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Here’s why OpenText decided to shut 50% of its offices and go remote

Chris Plunkett, OpenText’s Vice President of Global Communications, on his company's pivot to a hybrid model that includes more remote work.

They’re one of the biggest tech companies in Canada and one of the biggest tech stocks on the Toronto Stock Exchange. They’re known around the world for their information management solutions. By just about every measure, OpenText is a leader.

Now they’re leading the charge by moving to a new hybrid model of work.

This is the second edition in a new Waterloo EDC series on remote work. Stay tuned for posts featuring a variety of perspectives on the subject and read our Q&A with SkyWatch for lessons from a digital native company.

In late April, news broke that COVID-related work-from-home was working so well for the company and its 15,000 employees that they have decided to not re-open approximately half of their offices. Instead, they’ll shift to a hybrid model that includes more remote work.

In the last edition of our Q&A series on the shift to remote work, we spoke with SkyWatch – a tech organization with 20-30 employees – but how do remote work considerations change when the company becomes many magnitudes larger?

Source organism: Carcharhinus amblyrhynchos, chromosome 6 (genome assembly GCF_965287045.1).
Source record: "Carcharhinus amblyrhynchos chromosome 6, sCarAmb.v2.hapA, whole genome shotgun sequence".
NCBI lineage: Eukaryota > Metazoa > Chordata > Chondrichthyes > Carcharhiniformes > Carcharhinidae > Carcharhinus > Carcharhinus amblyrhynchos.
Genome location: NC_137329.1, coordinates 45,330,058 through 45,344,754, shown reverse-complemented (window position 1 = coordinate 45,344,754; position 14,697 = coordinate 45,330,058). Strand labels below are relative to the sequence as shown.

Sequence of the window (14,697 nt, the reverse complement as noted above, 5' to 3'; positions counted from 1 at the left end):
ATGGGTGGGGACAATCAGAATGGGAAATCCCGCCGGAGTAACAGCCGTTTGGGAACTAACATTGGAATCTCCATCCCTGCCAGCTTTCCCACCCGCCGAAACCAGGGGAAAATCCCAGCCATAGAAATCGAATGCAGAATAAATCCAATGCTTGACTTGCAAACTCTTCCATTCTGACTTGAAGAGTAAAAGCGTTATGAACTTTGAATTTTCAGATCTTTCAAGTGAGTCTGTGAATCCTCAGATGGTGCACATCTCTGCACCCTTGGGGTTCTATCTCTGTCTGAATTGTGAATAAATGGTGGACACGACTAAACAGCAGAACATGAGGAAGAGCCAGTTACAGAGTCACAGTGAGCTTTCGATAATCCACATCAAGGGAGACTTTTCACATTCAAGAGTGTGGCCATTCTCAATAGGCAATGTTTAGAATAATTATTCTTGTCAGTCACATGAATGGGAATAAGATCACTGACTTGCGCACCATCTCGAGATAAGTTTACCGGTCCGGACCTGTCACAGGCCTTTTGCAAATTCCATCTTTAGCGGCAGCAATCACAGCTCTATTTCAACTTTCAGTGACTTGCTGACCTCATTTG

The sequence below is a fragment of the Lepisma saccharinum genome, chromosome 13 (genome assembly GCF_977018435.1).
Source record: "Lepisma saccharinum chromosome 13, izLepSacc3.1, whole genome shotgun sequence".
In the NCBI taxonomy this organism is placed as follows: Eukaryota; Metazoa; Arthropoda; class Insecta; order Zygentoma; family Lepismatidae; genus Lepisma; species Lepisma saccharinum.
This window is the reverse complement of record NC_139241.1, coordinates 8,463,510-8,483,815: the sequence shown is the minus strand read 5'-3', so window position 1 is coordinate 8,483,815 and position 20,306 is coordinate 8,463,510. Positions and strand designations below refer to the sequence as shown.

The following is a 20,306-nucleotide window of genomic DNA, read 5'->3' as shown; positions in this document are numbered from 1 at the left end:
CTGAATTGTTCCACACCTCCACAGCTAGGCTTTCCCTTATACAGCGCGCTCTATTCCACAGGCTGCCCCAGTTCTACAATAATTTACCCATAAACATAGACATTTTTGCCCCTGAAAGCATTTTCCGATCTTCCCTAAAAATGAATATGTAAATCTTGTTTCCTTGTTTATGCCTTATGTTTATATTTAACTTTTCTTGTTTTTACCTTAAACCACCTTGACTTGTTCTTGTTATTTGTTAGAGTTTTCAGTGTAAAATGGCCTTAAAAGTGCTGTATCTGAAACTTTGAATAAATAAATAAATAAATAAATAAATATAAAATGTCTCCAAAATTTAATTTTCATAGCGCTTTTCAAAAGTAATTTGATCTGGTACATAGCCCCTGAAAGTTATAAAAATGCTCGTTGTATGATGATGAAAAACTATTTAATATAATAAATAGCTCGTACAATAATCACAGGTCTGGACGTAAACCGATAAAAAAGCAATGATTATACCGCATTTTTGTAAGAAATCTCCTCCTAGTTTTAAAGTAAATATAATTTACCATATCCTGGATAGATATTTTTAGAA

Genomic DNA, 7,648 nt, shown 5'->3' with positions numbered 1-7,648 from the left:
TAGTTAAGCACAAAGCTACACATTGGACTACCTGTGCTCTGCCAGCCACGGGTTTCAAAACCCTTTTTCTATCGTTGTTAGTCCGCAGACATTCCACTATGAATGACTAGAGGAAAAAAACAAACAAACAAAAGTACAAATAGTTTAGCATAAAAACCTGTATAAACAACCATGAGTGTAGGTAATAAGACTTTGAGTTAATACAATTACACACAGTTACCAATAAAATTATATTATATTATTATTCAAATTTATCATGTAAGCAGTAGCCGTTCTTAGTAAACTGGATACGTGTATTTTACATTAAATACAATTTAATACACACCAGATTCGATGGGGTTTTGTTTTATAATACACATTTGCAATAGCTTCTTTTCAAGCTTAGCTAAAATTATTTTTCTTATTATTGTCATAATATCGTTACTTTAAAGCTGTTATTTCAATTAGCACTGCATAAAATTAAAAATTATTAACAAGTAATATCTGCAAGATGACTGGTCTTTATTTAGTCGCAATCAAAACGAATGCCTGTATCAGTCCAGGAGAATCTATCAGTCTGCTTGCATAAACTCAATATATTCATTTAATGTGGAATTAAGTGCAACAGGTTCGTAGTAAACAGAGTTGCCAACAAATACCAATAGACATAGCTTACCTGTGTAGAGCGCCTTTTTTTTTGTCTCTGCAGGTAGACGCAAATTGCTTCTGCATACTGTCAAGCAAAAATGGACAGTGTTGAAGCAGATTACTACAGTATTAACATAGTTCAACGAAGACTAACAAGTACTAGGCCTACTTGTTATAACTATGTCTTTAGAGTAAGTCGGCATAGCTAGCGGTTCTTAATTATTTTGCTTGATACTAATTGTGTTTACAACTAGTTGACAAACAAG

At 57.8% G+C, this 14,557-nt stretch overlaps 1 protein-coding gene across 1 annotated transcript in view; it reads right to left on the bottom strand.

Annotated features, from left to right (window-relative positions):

We asked Chris Plunkett, OpenText’s Vice President of Global Communications, about the decision to make remote work more common, how the company measured productivity and what this means for the company going forward.

Q: What does this hybrid work policy mean for OpenText? How broadly will it affect operations?

PLUNKETT: In early March, in response to the COVID-19 pandemic, more than 95 percent of the company moved to remote work.

We’re obviously not in a normal ‘remote work’ situation right now, with employees having to reorganize their lives around home schooling and sheltering in place. This hasn’t been easy for anyone, with added stress and a greater need for flexibility and understanding. But, even with this upheaval, remote work has gone remarkably well.